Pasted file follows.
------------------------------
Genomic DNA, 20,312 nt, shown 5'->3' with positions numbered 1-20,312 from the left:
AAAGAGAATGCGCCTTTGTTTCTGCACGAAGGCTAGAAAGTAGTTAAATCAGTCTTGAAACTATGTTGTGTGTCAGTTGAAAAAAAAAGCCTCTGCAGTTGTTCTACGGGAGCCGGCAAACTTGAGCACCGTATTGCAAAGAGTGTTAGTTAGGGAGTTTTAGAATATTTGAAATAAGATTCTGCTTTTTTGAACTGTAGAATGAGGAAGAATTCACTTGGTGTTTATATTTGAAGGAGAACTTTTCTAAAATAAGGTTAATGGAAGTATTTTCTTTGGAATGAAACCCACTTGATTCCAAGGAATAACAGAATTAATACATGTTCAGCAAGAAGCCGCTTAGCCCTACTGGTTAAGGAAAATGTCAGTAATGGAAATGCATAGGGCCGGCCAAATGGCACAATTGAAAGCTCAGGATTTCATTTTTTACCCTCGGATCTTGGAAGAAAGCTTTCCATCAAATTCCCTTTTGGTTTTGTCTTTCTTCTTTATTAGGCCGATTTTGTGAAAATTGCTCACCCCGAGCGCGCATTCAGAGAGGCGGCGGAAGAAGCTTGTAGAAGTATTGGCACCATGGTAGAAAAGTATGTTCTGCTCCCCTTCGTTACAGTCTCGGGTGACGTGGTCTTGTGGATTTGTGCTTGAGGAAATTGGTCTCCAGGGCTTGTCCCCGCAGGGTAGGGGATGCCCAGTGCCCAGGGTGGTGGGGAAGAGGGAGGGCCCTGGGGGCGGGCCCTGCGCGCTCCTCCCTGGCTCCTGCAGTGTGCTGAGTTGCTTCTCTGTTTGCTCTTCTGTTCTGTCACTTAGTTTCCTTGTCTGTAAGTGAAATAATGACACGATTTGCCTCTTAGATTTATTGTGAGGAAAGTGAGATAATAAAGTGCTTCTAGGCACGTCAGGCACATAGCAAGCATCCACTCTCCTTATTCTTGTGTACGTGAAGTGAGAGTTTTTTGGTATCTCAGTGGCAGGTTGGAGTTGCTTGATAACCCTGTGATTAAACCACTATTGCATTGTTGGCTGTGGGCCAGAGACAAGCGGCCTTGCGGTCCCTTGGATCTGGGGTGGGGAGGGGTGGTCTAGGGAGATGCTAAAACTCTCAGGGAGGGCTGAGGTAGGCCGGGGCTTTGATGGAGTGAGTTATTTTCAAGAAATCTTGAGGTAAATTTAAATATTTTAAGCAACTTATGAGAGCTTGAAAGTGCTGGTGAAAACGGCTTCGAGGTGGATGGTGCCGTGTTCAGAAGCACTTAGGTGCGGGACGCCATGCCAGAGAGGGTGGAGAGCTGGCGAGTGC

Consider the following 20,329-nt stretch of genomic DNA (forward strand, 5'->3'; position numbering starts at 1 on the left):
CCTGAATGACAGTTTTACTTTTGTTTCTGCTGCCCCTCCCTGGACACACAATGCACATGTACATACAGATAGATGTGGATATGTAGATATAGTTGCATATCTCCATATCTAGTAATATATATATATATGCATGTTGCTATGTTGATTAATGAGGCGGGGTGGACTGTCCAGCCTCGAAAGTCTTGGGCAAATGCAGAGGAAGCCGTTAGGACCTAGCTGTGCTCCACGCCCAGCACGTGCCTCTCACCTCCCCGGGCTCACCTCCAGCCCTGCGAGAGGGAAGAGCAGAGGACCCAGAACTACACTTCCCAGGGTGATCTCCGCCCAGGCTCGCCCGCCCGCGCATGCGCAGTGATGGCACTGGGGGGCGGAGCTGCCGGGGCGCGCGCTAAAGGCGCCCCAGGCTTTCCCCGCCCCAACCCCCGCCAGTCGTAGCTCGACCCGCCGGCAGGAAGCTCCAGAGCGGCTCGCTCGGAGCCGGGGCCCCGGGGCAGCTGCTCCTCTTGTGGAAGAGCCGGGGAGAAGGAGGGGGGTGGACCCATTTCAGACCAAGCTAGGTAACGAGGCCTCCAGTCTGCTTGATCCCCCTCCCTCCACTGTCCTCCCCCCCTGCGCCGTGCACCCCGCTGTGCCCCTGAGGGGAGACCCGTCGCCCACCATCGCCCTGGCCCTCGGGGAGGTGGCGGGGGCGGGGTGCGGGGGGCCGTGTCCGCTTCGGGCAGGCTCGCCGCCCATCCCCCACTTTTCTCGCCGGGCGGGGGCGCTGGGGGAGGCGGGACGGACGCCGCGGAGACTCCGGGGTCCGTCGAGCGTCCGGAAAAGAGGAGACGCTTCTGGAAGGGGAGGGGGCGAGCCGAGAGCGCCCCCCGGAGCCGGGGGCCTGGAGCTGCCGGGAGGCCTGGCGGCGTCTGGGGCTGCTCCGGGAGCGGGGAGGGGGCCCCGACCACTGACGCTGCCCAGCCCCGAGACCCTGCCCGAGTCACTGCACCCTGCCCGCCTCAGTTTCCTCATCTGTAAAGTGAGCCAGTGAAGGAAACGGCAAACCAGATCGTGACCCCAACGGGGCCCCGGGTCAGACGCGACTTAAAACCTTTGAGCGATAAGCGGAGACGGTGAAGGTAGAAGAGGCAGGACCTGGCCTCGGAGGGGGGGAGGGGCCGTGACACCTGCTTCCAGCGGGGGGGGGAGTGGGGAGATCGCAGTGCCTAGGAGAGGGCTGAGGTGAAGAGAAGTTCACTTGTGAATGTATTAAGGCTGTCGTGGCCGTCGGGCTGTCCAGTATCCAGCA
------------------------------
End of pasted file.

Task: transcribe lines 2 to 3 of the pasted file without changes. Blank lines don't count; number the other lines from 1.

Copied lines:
AAAGAGAATGCGCCTTTGTTTCTGCACGAAGGCTAGAAAGTAGTTAAATCAGTCTTGAAACTATGTTGTGTGTCAGTTGAAAAAAAAAGCCTCTGCAGTTGTTCTACGGGAGCCGGCAAACTTGAGCACCGTATTGCAAAGAGTGTTAGTTAGGGAGTTTTAGAATATTTGAAATAAGATTCTGCTTTTTTGAACTGTAGAATGAGGAAGAATTCACTTGGTGTTTATATTTGAAGGAGAACTTTTCTAAAATAAGGTTAATGGAAGTATTTTCTTTGGAATGAAACCCACTTGATTCCAAGGAATAACAGAATTAATACATGTTCAGCAAGAAGCCGCTTAGCCCTACTGGTTAAGGAAAATGTCAGTAATGGAAATGCATAGGGCCGGCCAAATGGCACAATTGAAAGCTCAGGATTTCATTTTTTACCCTCGGATCTTGGAAGAAAGCTTTCCATCAAATTCCCTTTTGGTTTTGTCTTTCTTCTTTATTAGGCCGATTTTGTGAAAATTGCTCACCCCGAGCGCGCATTCAGAGAGGCGGCGGAAGAAGCTTGTAGAAGTATTGGCACCATGGTAGAAAAGTATGTTCTGCTCCCCTTCGTTACAGTCTCGGGTGACGTGGTCTTGTGGATTTGTGCTTGAGGAAATTGGTCTCCAGGGCTTGTCCCCGCAGGGTAGGGGATGCCCAGTGCCCAGGGTGGTGGGGAAGAGGGAGGGCCCTGGGGGCGGGCCCTGCGCGCTCCTCCCTGGCTCCTGCAGTGTGCTGAGTTGCTTCTCTGTTTGCTCTTCTGTTCTGTCACTTAGTTTCCTTGTCTGTAAGTGAAATAATGACACGATTTGCCTCTTAGATTTATTGTGAGGAAAGTGAGATAATAAAGTGCTTCTAGGCACGTCAGGCACATAGCAAGCATCCACTCTCCTTATTCTTGTGTACGTGAAGTGAGAGTTTTTTGGTATCTCAGTGGCAGGTTGGAGTTGCTTGATAACCCTGTGATTAAACCACTATTGCATTGTTGGCTGTGGGCCAGAGACAAGCGGCCTTGCGGTCCCTTGGATCTGGGGTGGGGAGGGGTGGTCTAGGGAGATGCTAAAACTCTCAGGGAGGGCTGAGGTAGGCCGGGGCTTTGATGGAGTGAGTTATTTTCAAGAAATCTTGAGGTAAATTTAAATATTTTAAGCAACTTATGAGAGCTTGAAAGTGCTGGTGAAAACGGCTTCGAGGTGGATGGTGCCGTGTTCAGAAGCACTTAGGTGCGGGACGCCATGCCAGAGAGGGTGGAGAGCTGGCGAGTGC

Consider the following 20,329-nt stretch of genomic DNA (forward strand, 5'->3'; position numbering starts at 1 on the left):